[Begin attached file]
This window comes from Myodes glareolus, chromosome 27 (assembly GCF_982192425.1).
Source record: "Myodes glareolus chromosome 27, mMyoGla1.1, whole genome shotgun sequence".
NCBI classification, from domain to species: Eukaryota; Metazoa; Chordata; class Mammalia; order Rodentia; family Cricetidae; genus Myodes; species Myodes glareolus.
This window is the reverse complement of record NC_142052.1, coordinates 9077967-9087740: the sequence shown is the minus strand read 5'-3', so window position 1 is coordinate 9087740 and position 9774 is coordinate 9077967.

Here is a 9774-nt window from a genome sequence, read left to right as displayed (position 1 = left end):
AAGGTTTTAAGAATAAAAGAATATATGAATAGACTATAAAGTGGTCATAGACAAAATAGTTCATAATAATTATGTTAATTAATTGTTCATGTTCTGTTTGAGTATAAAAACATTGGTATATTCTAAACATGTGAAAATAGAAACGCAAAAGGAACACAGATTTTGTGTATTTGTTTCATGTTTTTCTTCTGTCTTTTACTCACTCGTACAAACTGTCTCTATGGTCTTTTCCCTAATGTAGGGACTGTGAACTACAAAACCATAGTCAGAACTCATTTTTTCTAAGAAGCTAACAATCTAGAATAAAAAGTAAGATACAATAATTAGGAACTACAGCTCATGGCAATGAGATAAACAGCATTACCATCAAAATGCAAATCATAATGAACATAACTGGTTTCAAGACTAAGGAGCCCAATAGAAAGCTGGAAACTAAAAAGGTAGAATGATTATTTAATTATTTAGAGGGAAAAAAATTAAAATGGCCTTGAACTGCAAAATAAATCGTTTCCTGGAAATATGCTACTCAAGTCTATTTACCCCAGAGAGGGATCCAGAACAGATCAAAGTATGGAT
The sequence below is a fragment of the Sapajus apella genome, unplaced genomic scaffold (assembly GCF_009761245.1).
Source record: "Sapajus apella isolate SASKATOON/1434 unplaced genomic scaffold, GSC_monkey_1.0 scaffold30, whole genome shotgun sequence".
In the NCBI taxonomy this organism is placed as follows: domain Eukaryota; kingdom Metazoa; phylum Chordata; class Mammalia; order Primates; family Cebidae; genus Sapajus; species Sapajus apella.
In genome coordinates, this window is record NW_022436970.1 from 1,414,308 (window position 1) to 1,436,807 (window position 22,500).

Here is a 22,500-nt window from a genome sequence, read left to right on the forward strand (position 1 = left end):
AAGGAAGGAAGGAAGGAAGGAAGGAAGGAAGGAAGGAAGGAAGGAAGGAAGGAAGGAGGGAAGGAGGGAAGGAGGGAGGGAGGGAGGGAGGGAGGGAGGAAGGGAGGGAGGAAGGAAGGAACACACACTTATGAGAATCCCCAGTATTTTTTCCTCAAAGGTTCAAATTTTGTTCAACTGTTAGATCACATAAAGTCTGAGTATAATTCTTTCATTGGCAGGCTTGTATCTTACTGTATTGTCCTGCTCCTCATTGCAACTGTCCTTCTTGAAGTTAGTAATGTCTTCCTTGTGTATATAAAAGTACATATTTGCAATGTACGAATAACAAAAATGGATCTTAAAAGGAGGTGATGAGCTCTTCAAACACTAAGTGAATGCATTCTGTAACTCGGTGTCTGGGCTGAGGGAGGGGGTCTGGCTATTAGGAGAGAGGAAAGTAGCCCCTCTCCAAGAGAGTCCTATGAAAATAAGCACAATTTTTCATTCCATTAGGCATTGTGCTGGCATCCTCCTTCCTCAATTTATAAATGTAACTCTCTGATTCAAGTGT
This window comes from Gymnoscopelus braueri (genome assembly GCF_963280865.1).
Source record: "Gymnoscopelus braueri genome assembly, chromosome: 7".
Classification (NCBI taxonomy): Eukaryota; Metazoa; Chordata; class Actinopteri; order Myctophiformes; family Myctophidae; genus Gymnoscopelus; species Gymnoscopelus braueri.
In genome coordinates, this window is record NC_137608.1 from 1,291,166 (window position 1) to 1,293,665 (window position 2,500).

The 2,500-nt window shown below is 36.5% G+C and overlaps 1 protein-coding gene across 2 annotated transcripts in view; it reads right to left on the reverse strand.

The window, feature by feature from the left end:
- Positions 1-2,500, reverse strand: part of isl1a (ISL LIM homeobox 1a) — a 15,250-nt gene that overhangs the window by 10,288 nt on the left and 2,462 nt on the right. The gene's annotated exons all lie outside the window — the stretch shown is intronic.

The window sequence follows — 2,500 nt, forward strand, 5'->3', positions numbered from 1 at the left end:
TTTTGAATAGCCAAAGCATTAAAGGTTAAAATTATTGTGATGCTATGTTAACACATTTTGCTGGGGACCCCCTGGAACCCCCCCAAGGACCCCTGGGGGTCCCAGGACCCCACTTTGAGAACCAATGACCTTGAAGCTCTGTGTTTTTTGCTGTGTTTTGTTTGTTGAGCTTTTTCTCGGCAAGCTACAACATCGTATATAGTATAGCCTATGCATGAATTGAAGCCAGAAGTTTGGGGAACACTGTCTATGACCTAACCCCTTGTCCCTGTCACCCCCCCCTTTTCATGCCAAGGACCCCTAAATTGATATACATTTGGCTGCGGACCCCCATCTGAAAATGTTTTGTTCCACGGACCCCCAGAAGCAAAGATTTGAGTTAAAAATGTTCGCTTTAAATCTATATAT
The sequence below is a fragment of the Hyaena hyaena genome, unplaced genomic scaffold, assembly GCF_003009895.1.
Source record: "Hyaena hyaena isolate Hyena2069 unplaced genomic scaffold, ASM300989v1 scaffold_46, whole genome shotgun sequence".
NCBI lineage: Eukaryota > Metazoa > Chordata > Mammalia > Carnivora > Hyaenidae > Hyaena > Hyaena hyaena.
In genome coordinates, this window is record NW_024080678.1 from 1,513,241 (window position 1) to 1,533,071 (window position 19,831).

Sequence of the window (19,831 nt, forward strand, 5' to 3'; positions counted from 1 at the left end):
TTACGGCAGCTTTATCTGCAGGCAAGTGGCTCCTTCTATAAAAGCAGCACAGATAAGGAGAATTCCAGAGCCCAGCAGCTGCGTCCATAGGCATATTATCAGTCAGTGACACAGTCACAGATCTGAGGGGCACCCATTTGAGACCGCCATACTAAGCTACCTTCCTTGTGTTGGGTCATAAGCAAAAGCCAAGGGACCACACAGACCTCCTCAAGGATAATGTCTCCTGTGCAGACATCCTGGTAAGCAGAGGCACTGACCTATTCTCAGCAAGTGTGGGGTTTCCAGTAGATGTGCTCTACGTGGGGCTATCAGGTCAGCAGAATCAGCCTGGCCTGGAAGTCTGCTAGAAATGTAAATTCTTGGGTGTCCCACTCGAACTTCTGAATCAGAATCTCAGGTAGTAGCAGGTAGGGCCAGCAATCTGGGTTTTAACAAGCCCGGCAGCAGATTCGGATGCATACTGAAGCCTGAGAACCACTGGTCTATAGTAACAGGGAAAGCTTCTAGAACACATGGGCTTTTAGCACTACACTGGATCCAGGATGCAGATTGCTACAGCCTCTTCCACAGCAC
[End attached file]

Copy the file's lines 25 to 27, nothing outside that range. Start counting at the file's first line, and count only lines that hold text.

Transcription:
In genome coordinates, this window is record NW_024080678.1 from 1,513,241 (window position 1) to 1,533,071 (window position 19,831).

Sequence of the window (19,831 nt, forward strand, 5' to 3'; positions counted from 1 at the left end):
TTACGGCAGCTTTATCTGCAGGCAAGTGGCTCCTTCTATAAAAGCAGCACAGATAAGGAGAATTCCAGAGCCCAGCAGCTGCGTCCATAGGCATATTATCAGTCAGTGACACAGTCACAGATCTGAGGGGCACCCATTTGAGACCGCCATACTAAGCTACCTTCCTTGTGTTGGGTCATAAGCAAAAGCCAAGGGACCACACAGACCTCCTCAAGGATAATGTCTCCTGTGCAGACATCCTGGTAAGCAGAGGCACTGACCTATTCTCAGCAAGTGTGGGGTTTCCAGTAGATGTGCTCTACGTGGGGCTATCAGGTCAGCAGAATCAGCCTGGCCTGGAAGTCTGCTAGAAATGTAAATTCTTGGGTGTCCCACTCGAACTTCTGAATCAGAATCTCAGGTAGTAGCAGGTAGGGCCAGCAATCTGGGTTTTAACAAGCCCGGCAGCAGATTCGGATGCATACTGAAGCCTGAGAACCACTGGTCTATAGTAACAGGGAAAGCTTCTAGAACACATGGGCTTTTAGCACTACACTGGATCCAGGATGCAGATTGCTACAGCCTCTTCCACAGCAC